You might think dating after middle-age is impossible for single women.
Not so. I’ve been single (again) now for 24 years, so it’s a topic near and dear to my heart.
I enjoyed the slide show on MSN-Nine Ways Dating Changes After 35 by Denise Wolfe. I emboldened the three quotes I like best.
Meet and Greet
You’ve learned to play safely: You always meet strangers in a public place, and you never enter a new man’s car or apartment without telling a trusted someone where you are. You urge your friends to set you up. Suppose it’s a horrible date—so what? You’ve survived worse.
Cautionary note: One of the worst dating assumptions I’ve made was to assume that since I was fixed up by a friend, my date was automatically trustworthy. Not so. What our mutual friend hadn’t known was the smart and handsome man she introduced me to with the fancy job and fancy house had a history of aggression towards his former wife that led to his arrest. I now practice universal precautions. Trust must be earned over time. No exceptions.
The young me would have loved to get a call from a new date as soon as I returned home from seeing him. The mature me would find this creepy or insecure.
The young me would hope to spend every waking moment with my new love. The mature me feels claustrophobic if my family and friendships are interrupted by a new partner.
And the best part of dating while mature?
Forget Fairy Tales
It’s not about lowering your standards. It’s about choosing better standards by which to judge.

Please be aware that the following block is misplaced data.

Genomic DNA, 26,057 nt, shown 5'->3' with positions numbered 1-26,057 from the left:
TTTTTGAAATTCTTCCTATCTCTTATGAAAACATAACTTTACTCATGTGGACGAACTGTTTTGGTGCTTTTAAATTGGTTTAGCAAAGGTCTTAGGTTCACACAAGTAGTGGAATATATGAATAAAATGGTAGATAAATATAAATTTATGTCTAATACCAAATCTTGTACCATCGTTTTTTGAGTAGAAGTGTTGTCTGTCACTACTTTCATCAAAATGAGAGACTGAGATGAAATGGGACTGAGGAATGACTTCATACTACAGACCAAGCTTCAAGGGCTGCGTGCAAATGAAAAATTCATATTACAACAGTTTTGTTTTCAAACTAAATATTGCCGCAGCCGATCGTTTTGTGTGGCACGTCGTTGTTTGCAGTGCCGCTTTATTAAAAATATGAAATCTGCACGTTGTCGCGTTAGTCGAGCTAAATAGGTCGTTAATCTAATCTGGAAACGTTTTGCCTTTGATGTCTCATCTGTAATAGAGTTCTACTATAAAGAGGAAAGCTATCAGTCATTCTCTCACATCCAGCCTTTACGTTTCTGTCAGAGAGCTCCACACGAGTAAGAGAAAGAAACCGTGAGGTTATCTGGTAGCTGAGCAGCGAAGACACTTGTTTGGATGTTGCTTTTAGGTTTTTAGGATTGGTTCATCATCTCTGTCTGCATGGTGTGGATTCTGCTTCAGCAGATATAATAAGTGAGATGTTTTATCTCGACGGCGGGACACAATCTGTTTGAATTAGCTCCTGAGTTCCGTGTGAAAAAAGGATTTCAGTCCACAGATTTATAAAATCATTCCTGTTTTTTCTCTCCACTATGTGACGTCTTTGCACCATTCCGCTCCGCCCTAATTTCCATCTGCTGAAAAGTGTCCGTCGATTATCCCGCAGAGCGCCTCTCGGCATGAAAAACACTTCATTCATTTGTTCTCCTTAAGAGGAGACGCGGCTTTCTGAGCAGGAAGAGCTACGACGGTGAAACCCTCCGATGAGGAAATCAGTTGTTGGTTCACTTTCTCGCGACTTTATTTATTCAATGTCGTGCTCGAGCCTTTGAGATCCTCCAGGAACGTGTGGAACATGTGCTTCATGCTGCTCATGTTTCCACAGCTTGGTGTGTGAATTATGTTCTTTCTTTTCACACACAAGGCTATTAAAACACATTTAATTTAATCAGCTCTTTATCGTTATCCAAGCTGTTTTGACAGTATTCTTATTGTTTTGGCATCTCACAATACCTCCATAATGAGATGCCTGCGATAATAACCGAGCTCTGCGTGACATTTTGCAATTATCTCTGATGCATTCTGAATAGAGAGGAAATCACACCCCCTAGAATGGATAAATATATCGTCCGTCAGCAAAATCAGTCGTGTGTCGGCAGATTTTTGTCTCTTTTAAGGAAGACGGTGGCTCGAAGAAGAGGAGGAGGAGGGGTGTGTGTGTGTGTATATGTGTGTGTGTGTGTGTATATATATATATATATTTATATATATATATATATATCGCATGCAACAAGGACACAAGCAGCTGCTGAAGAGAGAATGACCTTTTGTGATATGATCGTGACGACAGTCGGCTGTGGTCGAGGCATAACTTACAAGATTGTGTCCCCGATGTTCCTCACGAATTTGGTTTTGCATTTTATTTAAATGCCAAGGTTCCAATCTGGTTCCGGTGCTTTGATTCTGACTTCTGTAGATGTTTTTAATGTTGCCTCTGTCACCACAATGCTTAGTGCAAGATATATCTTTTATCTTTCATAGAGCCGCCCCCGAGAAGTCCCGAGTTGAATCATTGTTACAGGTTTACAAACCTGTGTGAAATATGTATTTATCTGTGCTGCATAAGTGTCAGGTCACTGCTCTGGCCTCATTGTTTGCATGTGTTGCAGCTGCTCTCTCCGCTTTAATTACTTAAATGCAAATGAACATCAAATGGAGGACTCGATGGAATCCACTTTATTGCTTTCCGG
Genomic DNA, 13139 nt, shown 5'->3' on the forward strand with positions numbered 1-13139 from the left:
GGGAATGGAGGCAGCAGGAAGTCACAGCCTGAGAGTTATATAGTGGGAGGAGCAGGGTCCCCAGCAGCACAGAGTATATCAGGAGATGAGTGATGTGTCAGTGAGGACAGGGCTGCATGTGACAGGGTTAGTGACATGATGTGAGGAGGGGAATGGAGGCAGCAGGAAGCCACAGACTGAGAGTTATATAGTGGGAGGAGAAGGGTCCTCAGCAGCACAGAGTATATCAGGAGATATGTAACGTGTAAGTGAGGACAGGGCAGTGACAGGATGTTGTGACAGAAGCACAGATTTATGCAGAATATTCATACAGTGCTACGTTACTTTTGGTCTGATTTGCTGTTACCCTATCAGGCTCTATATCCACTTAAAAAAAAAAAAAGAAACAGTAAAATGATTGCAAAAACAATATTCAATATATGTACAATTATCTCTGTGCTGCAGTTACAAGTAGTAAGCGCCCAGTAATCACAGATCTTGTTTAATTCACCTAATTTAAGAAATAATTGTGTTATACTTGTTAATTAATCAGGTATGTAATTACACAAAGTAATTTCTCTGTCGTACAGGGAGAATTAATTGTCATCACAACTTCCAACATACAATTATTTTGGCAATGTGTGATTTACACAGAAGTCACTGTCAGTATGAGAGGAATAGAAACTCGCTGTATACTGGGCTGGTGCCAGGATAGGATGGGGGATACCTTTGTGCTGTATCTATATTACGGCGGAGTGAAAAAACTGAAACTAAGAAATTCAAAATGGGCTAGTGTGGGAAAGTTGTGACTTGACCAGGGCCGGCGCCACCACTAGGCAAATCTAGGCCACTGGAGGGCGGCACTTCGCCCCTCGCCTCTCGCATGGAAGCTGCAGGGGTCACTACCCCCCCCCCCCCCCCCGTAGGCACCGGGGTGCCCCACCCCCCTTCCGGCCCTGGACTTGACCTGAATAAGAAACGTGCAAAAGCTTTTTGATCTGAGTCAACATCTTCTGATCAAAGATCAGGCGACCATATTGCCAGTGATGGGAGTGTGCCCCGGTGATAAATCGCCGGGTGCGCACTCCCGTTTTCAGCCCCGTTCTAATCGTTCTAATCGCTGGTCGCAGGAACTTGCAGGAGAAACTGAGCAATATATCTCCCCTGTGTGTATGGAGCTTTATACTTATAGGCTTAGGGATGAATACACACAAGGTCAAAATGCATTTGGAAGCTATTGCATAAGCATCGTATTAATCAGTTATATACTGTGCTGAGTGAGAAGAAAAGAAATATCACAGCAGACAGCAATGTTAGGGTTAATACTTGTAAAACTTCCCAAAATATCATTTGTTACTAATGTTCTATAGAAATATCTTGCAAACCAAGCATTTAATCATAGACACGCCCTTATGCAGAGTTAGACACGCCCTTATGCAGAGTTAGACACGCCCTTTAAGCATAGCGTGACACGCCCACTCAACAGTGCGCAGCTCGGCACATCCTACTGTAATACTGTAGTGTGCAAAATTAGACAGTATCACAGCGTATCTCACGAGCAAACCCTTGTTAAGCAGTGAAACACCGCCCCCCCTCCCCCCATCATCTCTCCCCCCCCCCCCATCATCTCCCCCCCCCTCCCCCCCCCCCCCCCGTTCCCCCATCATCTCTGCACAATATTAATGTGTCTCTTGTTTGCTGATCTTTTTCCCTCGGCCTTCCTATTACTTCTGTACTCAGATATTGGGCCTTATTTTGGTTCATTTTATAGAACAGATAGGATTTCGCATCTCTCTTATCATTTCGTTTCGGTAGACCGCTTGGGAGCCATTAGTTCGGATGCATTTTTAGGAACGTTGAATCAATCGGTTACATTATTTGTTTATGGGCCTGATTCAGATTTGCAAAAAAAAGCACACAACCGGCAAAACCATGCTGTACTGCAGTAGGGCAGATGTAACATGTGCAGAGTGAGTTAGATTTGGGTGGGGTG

Once upon a time, a very young friend of mine went on a blind date with a local reporter. He was pleasant enough, whip-smart, and bald as a billiard. It was all she could do to get through the date, and not too long afterwards, she met a guy who looked like Peter Frampton.
Her Frampton look-alike had many other good qualities besides his hair, so she married him (but not until after the reporter wrote and published his account of the disastrous blind date in the Sunday paper!).
Twenty-years later, they’re still married. Her husband still looks like Peter Frampton. The Peter Frampton of today, that is.The younger version of my friend might not have agreed to a date with the mature version of her husband. Her quick assessment could have overlooked all the qualities that make a great life companion. That would have been a shame.With age I feel decreased desperation to be part of a couple, and an increased sense of optimism (usually) that everything will be just fine, with or without a love interest.And that’s not bad at all.
Are you middle-aged and single?
What advantages do you find in dating at this point in your life?